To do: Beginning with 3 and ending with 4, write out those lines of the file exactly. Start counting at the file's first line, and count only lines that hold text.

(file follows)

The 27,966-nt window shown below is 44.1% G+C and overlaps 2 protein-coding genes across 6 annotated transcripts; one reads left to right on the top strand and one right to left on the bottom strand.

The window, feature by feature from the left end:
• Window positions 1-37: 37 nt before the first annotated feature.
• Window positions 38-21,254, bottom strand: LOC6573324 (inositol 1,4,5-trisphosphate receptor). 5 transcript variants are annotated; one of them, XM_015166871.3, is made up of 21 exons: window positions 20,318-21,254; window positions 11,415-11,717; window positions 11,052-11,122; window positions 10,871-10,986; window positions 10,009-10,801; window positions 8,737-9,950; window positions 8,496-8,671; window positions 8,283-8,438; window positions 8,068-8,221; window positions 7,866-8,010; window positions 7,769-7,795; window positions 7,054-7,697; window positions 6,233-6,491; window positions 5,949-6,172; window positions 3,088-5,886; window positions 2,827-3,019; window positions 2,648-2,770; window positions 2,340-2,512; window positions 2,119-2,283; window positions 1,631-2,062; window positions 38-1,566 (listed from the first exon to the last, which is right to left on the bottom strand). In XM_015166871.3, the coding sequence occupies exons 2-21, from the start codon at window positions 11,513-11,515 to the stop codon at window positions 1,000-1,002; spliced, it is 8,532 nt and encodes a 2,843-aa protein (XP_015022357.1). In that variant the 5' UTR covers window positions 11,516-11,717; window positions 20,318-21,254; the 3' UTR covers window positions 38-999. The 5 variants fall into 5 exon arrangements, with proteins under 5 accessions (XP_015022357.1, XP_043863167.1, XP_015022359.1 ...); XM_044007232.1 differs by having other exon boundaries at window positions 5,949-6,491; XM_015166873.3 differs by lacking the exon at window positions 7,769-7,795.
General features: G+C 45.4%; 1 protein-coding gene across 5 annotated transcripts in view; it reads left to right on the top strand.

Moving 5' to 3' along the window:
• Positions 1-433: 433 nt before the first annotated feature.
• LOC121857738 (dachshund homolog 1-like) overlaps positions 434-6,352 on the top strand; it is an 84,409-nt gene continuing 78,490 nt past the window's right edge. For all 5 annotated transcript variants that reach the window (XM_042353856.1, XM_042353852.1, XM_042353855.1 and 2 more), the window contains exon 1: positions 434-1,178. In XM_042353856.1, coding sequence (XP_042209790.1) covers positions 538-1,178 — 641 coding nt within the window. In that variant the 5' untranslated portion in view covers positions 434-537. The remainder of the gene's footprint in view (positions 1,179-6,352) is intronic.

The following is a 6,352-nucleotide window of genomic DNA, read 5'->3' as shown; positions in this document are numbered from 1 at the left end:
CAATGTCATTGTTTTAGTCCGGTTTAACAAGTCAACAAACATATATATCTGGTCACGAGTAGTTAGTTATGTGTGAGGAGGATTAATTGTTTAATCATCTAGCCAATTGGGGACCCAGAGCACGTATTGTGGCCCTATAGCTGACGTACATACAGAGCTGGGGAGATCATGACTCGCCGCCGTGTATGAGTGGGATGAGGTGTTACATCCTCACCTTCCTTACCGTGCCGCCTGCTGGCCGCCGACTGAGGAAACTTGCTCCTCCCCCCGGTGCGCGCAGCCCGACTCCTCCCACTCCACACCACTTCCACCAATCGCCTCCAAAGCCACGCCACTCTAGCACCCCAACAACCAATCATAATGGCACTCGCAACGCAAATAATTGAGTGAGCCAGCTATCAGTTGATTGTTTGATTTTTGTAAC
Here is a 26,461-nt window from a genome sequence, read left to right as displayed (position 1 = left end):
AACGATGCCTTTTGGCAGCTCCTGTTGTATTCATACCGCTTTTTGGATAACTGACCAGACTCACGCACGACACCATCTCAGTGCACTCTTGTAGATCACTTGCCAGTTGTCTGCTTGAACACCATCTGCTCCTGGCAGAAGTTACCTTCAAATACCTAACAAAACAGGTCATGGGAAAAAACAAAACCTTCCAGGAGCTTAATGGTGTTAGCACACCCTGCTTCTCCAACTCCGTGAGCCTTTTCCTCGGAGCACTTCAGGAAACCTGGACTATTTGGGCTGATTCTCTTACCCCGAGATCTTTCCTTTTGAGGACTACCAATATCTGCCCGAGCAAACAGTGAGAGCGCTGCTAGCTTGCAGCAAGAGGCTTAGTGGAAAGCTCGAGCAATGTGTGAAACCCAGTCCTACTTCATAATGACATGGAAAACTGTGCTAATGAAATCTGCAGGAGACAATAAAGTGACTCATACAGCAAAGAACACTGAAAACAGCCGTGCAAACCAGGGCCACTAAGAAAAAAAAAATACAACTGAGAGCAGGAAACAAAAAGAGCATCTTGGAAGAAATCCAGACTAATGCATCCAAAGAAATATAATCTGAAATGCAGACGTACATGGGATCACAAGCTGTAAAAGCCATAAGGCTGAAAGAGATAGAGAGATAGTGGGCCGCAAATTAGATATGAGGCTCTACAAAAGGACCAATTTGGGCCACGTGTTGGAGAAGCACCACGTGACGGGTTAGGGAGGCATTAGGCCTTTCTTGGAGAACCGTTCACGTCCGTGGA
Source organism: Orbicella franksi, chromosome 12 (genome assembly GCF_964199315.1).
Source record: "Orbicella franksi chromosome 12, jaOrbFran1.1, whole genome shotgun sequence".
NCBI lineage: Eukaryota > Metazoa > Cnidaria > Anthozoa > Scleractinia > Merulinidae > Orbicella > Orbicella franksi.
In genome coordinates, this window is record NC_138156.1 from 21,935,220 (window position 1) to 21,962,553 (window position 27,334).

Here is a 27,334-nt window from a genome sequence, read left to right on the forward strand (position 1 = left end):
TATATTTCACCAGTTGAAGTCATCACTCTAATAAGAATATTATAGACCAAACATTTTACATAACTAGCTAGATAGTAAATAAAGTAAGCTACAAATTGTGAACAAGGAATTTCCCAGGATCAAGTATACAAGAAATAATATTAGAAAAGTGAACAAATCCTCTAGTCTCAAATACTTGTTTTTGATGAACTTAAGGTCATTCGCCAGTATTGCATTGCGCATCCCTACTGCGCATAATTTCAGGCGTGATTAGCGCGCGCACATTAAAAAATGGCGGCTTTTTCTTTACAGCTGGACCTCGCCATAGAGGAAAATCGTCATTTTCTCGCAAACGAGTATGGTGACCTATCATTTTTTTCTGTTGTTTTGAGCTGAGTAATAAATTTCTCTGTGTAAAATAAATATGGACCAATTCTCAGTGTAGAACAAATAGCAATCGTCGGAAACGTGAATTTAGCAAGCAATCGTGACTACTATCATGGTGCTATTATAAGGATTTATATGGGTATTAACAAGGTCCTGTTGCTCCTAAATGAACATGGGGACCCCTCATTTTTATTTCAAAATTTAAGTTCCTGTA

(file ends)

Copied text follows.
• Window positions 1-37: 37 nt before the first annotated feature.
• Window positions 38-21,254, bottom strand: LOC6573324 (inositol 1,4,5-trisphosphate receptor). 5 transcript variants are annotated; one of them, XM_015166871.3, is made up of 21 exons: window positions 20,318-21,254; window positions 11,415-11,717; window positions 11,052-11,122; window positions 10,871-10,986; window positions 10,009-10,801; window positions 8,737-9,950; window positions 8,496-8,671; window positions 8,283-8,438; window positions 8,068-8,221; window positions 7,866-8,010; window positions 7,769-7,795; window positions 7,054-7,697; window positions 6,233-6,491; window positions 5,949-6,172; window positions 3,088-5,886; window positions 2,827-3,019; window positions 2,648-2,770; window positions 2,340-2,512; window positions 2,119-2,283; window positions 1,631-2,062; window positions 38-1,566 (listed from the first exon to the last, which is right to left on the bottom strand). In XM_015166871.3, the coding sequence occupies exons 2-21, from the start codon at window positions 11,513-11,515 to the stop codon at window positions 1,000-1,002; spliced, it is 8,532 nt and encodes a 2,843-aa protein (XP_015022357.1). In that variant the 5' UTR covers window positions 11,516-11,717; window positions 20,318-21,254; the 3' UTR covers window positions 38-999. The 5 variants fall into 5 exon arrangements, with proteins under 5 accessions (XP_015022357.1, XP_043863167.1, XP_015022359.1 ...); XM_044007232.1 differs by having other exon boundaries at window positions 5,949-6,491; XM_015166873.3 differs by lacking the exon at window positions 7,769-7,795.